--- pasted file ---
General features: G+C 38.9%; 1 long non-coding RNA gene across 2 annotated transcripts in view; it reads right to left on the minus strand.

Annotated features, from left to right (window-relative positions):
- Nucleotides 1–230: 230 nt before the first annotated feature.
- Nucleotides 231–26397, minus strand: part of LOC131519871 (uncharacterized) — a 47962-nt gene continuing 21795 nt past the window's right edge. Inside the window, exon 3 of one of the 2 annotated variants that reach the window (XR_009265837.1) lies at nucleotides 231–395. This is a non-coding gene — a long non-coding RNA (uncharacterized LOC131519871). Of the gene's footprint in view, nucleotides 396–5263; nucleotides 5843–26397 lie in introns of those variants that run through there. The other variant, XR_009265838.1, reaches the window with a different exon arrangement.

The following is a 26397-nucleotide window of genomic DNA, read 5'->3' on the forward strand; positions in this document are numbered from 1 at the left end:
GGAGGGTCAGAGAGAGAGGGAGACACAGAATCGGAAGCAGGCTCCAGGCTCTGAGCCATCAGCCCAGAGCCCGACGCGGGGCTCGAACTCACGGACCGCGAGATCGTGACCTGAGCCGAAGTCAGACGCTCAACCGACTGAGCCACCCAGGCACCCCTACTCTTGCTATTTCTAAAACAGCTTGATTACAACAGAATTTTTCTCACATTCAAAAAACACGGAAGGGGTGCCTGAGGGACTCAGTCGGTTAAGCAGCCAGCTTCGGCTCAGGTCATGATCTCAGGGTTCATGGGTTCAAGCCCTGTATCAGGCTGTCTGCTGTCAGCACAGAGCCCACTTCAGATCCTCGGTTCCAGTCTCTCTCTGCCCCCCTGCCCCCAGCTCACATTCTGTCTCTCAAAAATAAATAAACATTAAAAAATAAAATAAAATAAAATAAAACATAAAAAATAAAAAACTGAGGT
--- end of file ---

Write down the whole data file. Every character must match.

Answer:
General features: G+C 38.9%; 1 long non-coding RNA gene across 2 annotated transcripts in view; it reads right to left on the minus strand.

Annotated features, from left to right (window-relative positions):
- Nucleotides 1–230: 230 nt before the first annotated feature.
- Nucleotides 231–26397, minus strand: part of LOC131519871 (uncharacterized) — a 47962-nt gene continuing 21795 nt past the window's right edge. Inside the window, exon 3 of one of the 2 annotated variants that reach the window (XR_009265837.1) lies at nucleotides 231–395. This is a non-coding gene — a long non-coding RNA (uncharacterized LOC131519871). Of the gene's footprint in view, nucleotides 396–5263; nucleotides 5843–26397 lie in introns of those variants that run through there. The other variant, XR_009265838.1, reaches the window with a different exon arrangement.

The following is a 26397-nucleotide window of genomic DNA, read 5'->3' on the forward strand; positions in this document are numbered from 1 at the left end:
GGAGGGTCAGAGAGAGAGGGAGACACAGAATCGGAAGCAGGCTCCAGGCTCTGAGCCATCAGCCCAGAGCCCGACGCGGGGCTCGAACTCACGGACCGCGAGATCGTGACCTGAGCCGAAGTCAGACGCTCAACCGACTGAGCCACCCAGGCACCCCTACTCTTGCTATTTCTAAAACAGCTTGATTACAACAGAATTTTTCTCACATTCAAAAAACACGGAAGGGGTGCCTGAGGGACTCAGTCGGTTAAGCAGCCAGCTTCGGCTCAGGTCATGATCTCAGGGTTCATGGGTTCAAGCCCTGTATCAGGCTGTCTGCTGTCAGCACAGAGCCCACTTCAGATCCTCGGTTCCAGTCTCTCTCTGCCCCCCTGCCCCCAGCTCACATTCTGTCTCTCAAAAATAAATAAACATTAAAAAATAAAATAAAATAAAATAAAACATAAAAAATAAAAAACTGAGGT